Linux, politics, and other interesting things
Paul Wayper has said that he only wants to work for companies that will send him too LCA . While that criteria is quite reasonable it seems overly specific. Among other things the varying location of LCA will result in the expense for the employer varying slightly year by year – which employers generally don’t like.
I believe that a better option is to have an employment package that specifies a certain amount of money (related to the gross income of the employee) should be set aside for training, hardware, or other expenses that help the employee (or their colleagues) do their job. Such an option would probably only be available to senior employees who are most able to determine the most effective way of spending the money.
For example an employee who earns $100,000 per annum might be permitted to assign 10% of their income ($10,000) to training or hardware that assists their job. Modern PCs are so cheap that any reasonable hardware requirements could fit within that budget with ease.
There are several benefits to such a scheme. On many occasions I have had colleagues who had inadequate hardware to do their work, slow PCs with small screens really impacted their productivity, in such situations buying a $400 PC and a $400 monitor for each person in the team could make a significant direct improvement to productivity before the impact on moralle kicked in!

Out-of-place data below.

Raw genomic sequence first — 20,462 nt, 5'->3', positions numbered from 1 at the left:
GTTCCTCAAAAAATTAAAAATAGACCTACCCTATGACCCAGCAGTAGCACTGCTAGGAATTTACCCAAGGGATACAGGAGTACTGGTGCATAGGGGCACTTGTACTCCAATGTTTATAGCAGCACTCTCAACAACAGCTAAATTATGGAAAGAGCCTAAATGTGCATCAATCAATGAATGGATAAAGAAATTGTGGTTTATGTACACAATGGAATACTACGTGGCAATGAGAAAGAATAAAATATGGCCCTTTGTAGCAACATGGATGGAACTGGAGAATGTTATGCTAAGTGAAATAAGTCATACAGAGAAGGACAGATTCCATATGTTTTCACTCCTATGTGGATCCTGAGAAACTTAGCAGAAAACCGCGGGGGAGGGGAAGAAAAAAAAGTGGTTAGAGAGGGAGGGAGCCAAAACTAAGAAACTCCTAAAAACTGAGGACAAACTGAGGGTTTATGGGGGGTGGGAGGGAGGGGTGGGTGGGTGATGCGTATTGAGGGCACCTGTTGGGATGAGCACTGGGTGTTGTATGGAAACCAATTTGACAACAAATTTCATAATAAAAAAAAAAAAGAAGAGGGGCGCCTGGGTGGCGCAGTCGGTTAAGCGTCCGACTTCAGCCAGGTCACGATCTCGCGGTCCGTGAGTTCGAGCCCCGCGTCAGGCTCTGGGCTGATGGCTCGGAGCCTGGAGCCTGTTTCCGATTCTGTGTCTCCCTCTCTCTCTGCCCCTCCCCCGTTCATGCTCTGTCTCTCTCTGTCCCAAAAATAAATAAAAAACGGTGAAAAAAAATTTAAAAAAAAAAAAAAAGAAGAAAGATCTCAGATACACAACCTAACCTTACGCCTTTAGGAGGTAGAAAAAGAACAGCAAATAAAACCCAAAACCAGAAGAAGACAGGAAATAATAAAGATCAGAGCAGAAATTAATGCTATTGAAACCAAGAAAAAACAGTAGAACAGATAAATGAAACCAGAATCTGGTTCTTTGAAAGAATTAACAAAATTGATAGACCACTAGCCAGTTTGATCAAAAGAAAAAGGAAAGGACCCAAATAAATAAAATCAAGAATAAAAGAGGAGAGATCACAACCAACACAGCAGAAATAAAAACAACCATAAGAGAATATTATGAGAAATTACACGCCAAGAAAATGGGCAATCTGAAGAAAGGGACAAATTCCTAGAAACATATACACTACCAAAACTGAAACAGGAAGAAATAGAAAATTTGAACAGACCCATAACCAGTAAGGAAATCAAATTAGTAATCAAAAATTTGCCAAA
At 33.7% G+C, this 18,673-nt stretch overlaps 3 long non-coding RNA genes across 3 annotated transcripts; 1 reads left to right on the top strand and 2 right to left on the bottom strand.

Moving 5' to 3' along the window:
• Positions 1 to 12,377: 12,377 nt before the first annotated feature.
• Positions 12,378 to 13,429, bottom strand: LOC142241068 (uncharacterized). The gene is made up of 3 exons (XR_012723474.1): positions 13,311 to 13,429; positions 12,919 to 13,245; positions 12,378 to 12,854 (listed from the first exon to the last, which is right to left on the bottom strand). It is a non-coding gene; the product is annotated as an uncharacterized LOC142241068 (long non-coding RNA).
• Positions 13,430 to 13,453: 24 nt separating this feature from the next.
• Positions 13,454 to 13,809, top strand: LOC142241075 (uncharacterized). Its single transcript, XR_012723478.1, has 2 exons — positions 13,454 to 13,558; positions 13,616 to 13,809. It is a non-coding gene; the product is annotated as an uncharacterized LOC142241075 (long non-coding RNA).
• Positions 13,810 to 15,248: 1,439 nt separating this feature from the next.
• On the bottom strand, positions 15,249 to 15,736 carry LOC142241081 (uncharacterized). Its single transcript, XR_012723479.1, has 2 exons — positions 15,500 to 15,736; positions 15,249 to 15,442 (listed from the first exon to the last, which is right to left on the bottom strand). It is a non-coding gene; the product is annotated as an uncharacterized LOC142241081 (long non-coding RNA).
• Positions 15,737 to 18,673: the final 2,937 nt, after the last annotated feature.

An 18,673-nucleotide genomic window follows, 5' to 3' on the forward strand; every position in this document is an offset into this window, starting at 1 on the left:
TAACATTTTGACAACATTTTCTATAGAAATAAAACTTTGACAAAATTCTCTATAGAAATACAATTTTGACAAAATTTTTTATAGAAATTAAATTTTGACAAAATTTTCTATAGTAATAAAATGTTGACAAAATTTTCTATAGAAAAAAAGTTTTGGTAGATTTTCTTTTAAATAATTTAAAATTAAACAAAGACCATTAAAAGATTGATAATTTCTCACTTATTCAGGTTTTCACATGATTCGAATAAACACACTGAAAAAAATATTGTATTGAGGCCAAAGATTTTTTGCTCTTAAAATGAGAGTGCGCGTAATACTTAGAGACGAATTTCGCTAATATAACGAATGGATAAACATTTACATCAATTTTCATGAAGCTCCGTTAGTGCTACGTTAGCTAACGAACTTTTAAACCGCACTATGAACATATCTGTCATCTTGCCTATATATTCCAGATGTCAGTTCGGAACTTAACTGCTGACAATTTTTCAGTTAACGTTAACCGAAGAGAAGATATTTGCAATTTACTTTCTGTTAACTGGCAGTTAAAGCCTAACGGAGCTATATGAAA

Some years ago Lenovo ran some adverts for Thinkpads which said “demand one at the interview”. That made sense when a Thinkpad was an expensive piece of hardware. While there are still some expensive Thinkpads, there is a good range of cheap models, two which cost less than $1200AU and another eight which cost between $1200 and $1800. Now it makes more sense to allow each employee to choose their own hardware (both desktop and portable) and not even bother about issues such as whether the IT department blesses them. As Tom Limoncelli suggested in his LCA keynote, users are going to take more control over their environment whether the IT department like it or not, so it’s best to work with them rather than fighting them.
For training a common problem is that management can’t correctly determine which conferences are worthy of the expense of sending their technical staff. Then when a conference is selected they send everyone. It seems to me that when there are a number of conferences in a region (EG AUUG, LCA, OSDC, and SAGE-AU in Australia) there is a benefit in having someone from your team attend each one. Planning at the start of the year which conferences will be attended by each team member is something that appears to be beyond the ability of most managers as it requires knowing the technical interests and skill areas of most staff. If each employee was granted one week of paid time per year to attend conferences and they could determine their own budget allocation then they would be able to work it out themselves in a more effective manner.lca2009, Linux.conf.au, Most Popular
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